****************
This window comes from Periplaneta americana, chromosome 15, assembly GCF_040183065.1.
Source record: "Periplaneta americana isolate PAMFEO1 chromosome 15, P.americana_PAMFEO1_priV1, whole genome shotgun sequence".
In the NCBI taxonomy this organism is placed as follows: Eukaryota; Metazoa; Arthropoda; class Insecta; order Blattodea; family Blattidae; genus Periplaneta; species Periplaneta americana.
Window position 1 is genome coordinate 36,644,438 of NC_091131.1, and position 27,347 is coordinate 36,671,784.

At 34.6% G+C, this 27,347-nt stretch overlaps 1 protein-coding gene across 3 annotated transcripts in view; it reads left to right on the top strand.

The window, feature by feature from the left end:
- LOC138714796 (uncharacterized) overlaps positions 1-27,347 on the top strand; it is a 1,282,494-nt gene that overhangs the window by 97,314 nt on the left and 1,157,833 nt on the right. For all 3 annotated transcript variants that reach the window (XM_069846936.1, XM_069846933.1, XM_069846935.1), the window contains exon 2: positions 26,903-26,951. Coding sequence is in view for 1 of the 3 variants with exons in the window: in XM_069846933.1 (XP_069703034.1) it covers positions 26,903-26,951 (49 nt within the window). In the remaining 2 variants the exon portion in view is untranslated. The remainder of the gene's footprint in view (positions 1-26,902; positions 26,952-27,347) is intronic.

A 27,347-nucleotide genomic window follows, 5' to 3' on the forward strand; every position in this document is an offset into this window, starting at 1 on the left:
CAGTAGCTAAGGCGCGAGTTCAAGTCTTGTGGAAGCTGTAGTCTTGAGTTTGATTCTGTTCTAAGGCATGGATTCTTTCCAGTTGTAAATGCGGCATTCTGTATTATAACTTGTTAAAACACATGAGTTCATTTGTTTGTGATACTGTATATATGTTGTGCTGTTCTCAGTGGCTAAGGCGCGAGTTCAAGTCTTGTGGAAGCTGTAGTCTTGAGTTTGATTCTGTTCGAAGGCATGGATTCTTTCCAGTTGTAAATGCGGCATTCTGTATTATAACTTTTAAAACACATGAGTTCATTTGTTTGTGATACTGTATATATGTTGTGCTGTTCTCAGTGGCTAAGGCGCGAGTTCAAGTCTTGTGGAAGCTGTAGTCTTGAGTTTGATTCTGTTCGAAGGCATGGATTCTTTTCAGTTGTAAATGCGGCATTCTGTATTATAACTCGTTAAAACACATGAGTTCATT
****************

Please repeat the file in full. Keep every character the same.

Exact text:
This window comes from Periplaneta americana, chromosome 15, assembly GCF_040183065.1.
Source record: "Periplaneta americana isolate PAMFEO1 chromosome 15, P.americana_PAMFEO1_priV1, whole genome shotgun sequence".
In the NCBI taxonomy this organism is placed as follows: Eukaryota; Metazoa; Arthropoda; class Insecta; order Blattodea; family Blattidae; genus Periplaneta; species Periplaneta americana.
Window position 1 is genome coordinate 36,644,438 of NC_091131.1, and position 27,347 is coordinate 36,671,784.

At 34.6% G+C, this 27,347-nt stretch overlaps 1 protein-coding gene across 3 annotated transcripts in view; it reads left to right on the top strand.

The window, feature by feature from the left end:
- LOC138714796 (uncharacterized) overlaps positions 1-27,347 on the top strand; it is a 1,282,494-nt gene that overhangs the window by 97,314 nt on the left and 1,157,833 nt on the right. For all 3 annotated transcript variants that reach the window (XM_069846936.1, XM_069846933.1, XM_069846935.1), the window contains exon 2: positions 26,903-26,951. Coding sequence is in view for 1 of the 3 variants with exons in the window: in XM_069846933.1 (XP_069703034.1) it covers positions 26,903-26,951 (49 nt within the window). In the remaining 2 variants the exon portion in view is untranslated. The remainder of the gene's footprint in view (positions 1-26,902; positions 26,952-27,347) is intronic.

A 27,347-nucleotide genomic window follows, 5' to 3' on the forward strand; every position in this document is an offset into this window, starting at 1 on the left:
CAGTAGCTAAGGCGCGAGTTCAAGTCTTGTGGAAGCTGTAGTCTTGAGTTTGATTCTGTTCTAAGGCATGGATTCTTTCCAGTTGTAAATGCGGCATTCTGTATTATAACTTGTTAAAACACATGAGTTCATTTGTTTGTGATACTGTATATATGTTGTGCTGTTCTCAGTGGCTAAGGCGCGAGTTCAAGTCTTGTGGAAGCTGTAGTCTTGAGTTTGATTCTGTTCGAAGGCATGGATTCTTTCCAGTTGTAAATGCGGCATTCTGTATTATAACTTTTAAAACACATGAGTTCATTTGTTTGTGATACTGTATATATGTTGTGCTGTTCTCAGTGGCTAAGGCGCGAGTTCAAGTCTTGTGGAAGCTGTAGTCTTGAGTTTGATTCTGTTCGAAGGCATGGATTCTTTTCAGTTGTAAATGCGGCATTCTGTATTATAACTCGTTAAAACACATGAGTTCATT